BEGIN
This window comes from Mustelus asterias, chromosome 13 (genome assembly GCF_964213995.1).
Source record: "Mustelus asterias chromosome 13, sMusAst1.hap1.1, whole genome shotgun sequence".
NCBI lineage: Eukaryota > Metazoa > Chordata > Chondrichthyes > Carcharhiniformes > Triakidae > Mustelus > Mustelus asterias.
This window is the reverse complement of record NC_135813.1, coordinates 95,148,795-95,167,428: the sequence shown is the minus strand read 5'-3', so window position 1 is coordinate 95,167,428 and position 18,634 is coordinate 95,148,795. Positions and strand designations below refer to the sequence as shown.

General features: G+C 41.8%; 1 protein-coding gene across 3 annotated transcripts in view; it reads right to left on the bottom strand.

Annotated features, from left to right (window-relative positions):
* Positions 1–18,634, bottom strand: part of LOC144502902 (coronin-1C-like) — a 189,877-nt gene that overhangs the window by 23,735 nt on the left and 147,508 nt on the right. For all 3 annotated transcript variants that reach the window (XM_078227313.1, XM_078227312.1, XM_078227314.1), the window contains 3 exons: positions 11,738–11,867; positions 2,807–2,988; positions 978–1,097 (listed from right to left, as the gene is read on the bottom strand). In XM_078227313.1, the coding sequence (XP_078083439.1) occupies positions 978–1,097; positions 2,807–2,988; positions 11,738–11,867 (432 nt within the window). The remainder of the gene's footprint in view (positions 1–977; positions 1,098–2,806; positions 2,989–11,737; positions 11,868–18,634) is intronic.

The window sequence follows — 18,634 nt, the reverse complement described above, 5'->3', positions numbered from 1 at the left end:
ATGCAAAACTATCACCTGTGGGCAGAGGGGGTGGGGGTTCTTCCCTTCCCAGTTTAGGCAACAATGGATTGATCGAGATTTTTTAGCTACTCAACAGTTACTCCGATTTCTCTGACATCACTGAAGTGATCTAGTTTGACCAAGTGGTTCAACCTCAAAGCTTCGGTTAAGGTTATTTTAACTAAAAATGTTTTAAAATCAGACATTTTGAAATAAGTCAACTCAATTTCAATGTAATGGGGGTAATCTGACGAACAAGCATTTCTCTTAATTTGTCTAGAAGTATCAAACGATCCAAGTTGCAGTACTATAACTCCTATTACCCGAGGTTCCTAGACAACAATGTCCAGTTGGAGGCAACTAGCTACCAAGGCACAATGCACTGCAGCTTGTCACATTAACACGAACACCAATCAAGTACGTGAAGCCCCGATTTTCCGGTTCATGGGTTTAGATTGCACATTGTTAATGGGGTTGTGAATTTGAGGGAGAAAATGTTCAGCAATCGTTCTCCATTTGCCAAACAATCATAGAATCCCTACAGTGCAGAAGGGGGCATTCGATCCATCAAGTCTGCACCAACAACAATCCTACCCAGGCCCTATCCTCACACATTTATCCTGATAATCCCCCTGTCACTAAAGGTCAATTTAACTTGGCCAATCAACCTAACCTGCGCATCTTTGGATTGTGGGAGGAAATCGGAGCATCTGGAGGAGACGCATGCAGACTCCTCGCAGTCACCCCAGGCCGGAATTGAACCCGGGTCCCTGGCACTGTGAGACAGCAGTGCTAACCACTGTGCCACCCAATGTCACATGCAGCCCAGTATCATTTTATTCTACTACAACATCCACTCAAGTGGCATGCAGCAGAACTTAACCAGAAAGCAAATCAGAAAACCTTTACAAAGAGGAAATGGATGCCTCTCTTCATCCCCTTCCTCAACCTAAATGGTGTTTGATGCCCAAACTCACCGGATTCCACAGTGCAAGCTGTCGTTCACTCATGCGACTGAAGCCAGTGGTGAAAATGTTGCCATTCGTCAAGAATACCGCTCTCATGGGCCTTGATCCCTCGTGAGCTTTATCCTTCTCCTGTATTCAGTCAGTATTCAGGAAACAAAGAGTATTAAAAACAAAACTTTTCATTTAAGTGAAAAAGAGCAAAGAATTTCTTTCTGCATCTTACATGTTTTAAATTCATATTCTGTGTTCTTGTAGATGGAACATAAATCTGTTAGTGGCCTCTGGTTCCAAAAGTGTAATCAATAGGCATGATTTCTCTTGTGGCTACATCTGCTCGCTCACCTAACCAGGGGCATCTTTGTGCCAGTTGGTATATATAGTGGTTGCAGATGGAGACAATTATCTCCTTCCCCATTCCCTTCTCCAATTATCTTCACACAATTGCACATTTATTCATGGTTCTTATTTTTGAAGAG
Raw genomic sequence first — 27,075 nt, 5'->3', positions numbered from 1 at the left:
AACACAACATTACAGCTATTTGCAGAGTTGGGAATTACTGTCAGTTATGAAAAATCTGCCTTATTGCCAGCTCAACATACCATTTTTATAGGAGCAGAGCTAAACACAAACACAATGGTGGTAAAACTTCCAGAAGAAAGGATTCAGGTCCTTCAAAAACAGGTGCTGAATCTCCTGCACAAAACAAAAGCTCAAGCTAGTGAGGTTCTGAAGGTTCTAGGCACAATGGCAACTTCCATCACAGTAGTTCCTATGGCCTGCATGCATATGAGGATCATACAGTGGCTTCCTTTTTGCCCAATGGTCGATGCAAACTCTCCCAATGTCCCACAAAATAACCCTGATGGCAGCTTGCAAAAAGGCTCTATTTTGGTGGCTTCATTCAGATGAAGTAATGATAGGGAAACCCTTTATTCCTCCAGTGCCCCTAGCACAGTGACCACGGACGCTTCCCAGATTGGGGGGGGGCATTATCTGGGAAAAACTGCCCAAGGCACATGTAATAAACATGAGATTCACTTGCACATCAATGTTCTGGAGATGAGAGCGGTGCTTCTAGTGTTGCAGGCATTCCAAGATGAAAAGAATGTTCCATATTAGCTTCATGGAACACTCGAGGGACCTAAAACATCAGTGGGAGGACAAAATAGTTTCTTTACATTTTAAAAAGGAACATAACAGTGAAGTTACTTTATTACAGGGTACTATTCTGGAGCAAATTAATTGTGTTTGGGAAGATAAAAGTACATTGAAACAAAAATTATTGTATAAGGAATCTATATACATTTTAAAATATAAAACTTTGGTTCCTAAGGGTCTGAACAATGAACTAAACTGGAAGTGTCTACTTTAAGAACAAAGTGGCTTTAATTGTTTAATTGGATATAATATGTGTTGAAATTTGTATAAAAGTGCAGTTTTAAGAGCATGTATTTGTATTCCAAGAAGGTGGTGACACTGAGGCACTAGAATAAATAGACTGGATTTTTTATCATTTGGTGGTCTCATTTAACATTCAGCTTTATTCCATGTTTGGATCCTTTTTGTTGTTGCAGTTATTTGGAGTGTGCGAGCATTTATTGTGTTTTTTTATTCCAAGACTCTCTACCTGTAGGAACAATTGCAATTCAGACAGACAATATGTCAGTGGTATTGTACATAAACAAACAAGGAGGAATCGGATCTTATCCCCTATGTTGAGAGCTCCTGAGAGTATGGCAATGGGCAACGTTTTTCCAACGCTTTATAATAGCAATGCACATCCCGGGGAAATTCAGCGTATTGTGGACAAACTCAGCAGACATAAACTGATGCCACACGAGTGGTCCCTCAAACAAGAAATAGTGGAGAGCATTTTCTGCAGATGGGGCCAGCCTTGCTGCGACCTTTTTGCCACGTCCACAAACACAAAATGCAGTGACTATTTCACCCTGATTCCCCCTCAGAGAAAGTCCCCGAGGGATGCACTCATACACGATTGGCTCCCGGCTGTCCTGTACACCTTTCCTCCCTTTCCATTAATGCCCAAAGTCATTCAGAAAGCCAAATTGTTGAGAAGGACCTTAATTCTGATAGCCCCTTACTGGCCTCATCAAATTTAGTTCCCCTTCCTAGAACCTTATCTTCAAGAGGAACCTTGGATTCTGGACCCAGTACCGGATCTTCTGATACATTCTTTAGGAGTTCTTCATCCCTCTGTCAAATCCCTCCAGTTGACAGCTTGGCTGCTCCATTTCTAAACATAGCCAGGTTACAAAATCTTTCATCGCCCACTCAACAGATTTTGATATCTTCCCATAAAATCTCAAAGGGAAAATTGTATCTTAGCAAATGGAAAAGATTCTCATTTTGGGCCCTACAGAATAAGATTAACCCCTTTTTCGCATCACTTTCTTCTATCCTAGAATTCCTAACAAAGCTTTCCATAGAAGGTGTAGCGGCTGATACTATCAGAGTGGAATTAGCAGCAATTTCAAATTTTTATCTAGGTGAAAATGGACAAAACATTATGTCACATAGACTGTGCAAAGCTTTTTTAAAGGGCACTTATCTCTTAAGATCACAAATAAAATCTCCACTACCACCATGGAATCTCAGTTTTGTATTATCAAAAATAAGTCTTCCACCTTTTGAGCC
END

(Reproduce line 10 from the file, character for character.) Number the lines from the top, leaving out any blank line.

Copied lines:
Raw genomic sequence first — 27,075 nt, 5'->3', positions numbered from 1 at the left: